Guest Post by Darla Scheidt
Growing older doesnâ€™t mean you outgrow your need to visit the dentist. Aging can open doors to a number of challenges that impact oral health and increase the risk for mouth diseases, many of which result from:
- The natural aging process
- Limited access to oral health care
- Increased use of medications
- Changes in diet
- Physical and cognitive changes or limitations that prevent the elderly from receiving proper and timely dental care
Keep reading to learn more about the most common oral health problems experienced by the aging population and how to prevent them.
Dry mouth, also known as xerostomia, is a common condition that affects older adults. A chronically dry mouth can result from the bodyâ€™s physical changes caused by age, as well as certain medications, cancer treatments, and other illnesses. Saliva is the bodyâ€™s natural defense against bacteria that accumulate in the mouth, and without adequate saliva flow, teeth are more susceptible to cavities and gum disease.
Attrition is the normal wear and tear on the teeth that appears after several years of chewing and grinding. The problem with attrition is that as tooth enamel wears down, the risk of cavities increases.
Cavities are not just a problem for children. In fact, according to the National Institute of Dental and Craniofacial Research, 93 percent of seniors 65 and older have had dental caries in their permanent teeth. One reason the aging population has an increased risk for tooth decay is because they donâ€™t visit the dentist as often as they should, and for that reason, decay goes unnoticed and untreated.
Although oral cancer can occur at any age, it is especially widespread among older adults, particularly those who smoke on a regular basis. In addition to giving up smoking, routine dental checkups and self-examinations at home are the best ways to avoid oral cancer.
A study by the Centers for Disease Control and Prevention shows that more than 70 percent of Americans 65 and older have some form of gum disease, a chronic infection of the tissues that surround and support the teeth.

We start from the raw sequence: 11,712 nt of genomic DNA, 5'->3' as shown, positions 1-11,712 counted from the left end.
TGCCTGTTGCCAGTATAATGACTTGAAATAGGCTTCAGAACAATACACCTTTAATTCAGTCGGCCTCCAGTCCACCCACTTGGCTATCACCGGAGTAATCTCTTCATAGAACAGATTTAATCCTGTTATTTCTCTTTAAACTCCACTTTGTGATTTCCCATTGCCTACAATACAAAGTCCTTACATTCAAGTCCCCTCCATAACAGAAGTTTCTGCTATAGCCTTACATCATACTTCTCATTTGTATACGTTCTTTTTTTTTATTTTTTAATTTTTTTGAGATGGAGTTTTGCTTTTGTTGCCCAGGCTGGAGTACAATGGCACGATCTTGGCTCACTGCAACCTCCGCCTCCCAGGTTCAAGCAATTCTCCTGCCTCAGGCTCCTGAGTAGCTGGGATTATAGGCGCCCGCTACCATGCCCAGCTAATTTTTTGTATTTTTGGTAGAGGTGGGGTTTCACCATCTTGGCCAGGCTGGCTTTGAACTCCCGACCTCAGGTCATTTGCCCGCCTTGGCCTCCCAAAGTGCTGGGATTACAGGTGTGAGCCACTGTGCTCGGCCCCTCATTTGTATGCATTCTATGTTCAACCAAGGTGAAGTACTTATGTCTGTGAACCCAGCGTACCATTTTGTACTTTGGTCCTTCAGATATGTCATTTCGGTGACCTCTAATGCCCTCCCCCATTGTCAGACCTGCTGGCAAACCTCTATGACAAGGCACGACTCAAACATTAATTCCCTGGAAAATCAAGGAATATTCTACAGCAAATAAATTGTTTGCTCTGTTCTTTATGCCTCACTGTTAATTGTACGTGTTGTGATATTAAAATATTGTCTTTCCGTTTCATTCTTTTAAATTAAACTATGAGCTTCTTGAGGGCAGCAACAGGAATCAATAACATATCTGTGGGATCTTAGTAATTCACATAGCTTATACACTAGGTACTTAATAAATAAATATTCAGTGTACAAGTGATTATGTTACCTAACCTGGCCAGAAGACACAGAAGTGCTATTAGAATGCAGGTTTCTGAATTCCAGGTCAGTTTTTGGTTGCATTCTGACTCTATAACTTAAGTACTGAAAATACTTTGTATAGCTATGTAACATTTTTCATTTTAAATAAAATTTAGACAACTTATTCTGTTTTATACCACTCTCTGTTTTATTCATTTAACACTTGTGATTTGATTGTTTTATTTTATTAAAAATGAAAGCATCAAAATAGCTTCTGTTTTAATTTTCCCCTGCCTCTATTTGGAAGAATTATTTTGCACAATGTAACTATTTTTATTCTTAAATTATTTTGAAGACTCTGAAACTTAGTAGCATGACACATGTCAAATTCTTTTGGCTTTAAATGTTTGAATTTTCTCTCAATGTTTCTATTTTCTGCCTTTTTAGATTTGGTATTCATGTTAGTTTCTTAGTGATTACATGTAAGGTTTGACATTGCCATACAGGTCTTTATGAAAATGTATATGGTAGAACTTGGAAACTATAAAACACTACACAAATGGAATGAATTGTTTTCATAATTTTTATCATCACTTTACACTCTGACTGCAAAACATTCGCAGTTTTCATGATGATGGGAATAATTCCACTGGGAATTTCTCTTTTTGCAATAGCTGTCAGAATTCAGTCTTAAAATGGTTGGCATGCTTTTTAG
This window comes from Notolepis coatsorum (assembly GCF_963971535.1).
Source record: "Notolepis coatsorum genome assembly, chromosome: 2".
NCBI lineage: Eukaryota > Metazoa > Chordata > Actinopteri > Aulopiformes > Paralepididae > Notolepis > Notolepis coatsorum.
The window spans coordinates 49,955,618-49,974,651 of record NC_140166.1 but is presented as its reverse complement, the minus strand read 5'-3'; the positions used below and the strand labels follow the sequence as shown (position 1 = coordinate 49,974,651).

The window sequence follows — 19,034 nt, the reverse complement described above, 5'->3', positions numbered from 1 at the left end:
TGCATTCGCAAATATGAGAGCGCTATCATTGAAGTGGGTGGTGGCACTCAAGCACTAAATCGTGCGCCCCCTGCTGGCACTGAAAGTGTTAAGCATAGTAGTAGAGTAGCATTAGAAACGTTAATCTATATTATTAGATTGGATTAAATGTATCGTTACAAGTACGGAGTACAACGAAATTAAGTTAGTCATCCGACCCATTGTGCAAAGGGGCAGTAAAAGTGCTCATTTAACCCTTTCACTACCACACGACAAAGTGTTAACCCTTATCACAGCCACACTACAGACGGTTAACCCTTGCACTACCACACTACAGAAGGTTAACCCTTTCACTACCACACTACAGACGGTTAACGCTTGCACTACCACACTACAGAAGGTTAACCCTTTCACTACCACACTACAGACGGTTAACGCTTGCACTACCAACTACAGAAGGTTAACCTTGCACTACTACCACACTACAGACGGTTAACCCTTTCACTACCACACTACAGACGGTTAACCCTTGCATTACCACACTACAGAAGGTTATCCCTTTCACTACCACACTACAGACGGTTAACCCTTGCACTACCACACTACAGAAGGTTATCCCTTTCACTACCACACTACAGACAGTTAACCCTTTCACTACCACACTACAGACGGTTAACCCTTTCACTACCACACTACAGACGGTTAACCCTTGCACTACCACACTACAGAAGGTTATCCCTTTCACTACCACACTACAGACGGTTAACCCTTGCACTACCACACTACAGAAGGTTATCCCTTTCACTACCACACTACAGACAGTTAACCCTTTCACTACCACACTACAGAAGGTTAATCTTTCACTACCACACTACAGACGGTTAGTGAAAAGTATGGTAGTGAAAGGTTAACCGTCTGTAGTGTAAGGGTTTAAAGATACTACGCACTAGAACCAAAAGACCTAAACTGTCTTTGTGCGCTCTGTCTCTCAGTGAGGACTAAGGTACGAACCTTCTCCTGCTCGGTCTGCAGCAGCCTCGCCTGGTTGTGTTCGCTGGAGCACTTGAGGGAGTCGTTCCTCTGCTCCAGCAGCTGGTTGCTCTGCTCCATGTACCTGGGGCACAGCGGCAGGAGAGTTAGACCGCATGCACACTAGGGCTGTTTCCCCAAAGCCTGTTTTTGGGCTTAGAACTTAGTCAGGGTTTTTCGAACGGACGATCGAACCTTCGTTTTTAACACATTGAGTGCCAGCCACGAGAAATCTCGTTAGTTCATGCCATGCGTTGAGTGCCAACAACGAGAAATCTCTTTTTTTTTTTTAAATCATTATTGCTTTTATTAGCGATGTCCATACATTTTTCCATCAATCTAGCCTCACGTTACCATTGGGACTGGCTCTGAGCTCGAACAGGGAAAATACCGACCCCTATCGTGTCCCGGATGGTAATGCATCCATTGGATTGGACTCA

A major reason that gum disease is so prevalent among older adults is that it often goes undetected until it reaches the advanced stage. Without treatment, gum disease can destroy the surrounding tissues, eventually causing bone and tooth loss. Not only does it increase the chance of losing natural teeth, gum disease can also impact the rest of the body and is linked to other serious health conditions, including diabetes and heart disease.
Root decay is often accompanied by gum disease and occurs when the gums begin to recede. As the gums recede, the porous root surfaces become more susceptible to the harmful effects of plaque buildup and acid attacks, which lead to an increased rate of decay.
How to prevent age-related oral diseases
The good news is that older adults can reduce their risk of developing tooth decay and other mouth diseases. There are many tips and tricks to keeping teeth healthy as you age, with diligent dental care at home being key. To maintain a healthy smile and keep dental diseases at bay, seniors should:
- Brush twice a day using fluoride toothpaste. Older adults may also benefit from an electric toothbrush.
- Floss daily to clean between your teeth with floss or another interdental cleaner.
- Eat a well-balanced diet that incorporates fruits, vegetables and fiber-rich foods.
- Limit your intake of sugary foods and between-meal snacking.
- Avoid tobacco as smokers have a greater risk of developing gum disease than non-smokers.
- Visit the dentist regularly for professional cleanings and oral exams.
- Notify your dentist immediately if you notice any changes in the condition of your mouth, teeth or gums.
As you get older, prevention is the most effective strategy for keeping your teeth and gums healthy and strong. Visiting the dentist for routine checkups is especially important to ward off dental diseases and the best way to identify problems early. By giving extra care and attention to your oral health now, you can go a long way to prevent serious oral diseases and enjoy a healthy, beautiful smile well into your golden years.
Darla Scheidt works at Grove Dental Associates as the Marketing Director. The dentists at Grove Dental are focused on staying on the cutting edge of dentistry to better serve their patients and have over 40 years of experience.